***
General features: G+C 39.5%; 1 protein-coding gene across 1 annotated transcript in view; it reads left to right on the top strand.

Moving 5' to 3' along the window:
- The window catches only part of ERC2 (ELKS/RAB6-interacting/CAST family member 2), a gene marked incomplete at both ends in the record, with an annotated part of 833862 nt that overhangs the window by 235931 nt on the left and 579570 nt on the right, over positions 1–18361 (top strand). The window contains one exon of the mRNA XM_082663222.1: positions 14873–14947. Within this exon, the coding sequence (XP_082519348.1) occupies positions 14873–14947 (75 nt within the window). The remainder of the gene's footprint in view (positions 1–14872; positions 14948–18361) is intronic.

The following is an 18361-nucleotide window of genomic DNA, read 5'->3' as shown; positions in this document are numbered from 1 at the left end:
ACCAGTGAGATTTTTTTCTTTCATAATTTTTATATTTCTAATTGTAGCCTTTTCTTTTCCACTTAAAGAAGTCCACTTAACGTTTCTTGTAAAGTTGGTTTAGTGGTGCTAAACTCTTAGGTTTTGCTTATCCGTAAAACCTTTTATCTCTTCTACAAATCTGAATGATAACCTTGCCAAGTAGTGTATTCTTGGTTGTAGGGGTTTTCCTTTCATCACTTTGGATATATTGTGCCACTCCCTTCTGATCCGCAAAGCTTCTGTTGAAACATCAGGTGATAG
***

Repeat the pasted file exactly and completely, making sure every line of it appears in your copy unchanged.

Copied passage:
General features: G+C 39.5%; 1 protein-coding gene across 1 annotated transcript in view; it reads left to right on the top strand.

Moving 5' to 3' along the window:
- The window catches only part of ERC2 (ELKS/RAB6-interacting/CAST family member 2), a gene marked incomplete at both ends in the record, with an annotated part of 833862 nt that overhangs the window by 235931 nt on the left and 579570 nt on the right, over positions 1–18361 (top strand). The window contains one exon of the mRNA XM_082663222.1: positions 14873–14947. Within this exon, the coding sequence (XP_082519348.1) occupies positions 14873–14947 (75 nt within the window). The remainder of the gene's footprint in view (positions 1–14872; positions 14948–18361) is intronic.

The following is an 18361-nucleotide window of genomic DNA, read 5'->3' as shown; positions in this document are numbered from 1 at the left end:
ACCAGTGAGATTTTTTTCTTTCATAATTTTTATATTTCTAATTGTAGCCTTTTCTTTTCCACTTAAAGAAGTCCACTTAACGTTTCTTGTAAAGTTGGTTTAGTGGTGCTAAACTCTTAGGTTTTGCTTATCCGTAAAACCTTTTATCTCTTCTACAAATCTGAATGATAACCTTGCCAAGTAGTGTATTCTTGGTTGTAGGGGTTTTCCTTTCATCACTTTGGATATATTGTGCCACTCCCTTCTGATCCGCAAAGCTTCTGTTGAAACATCAGGTGATAG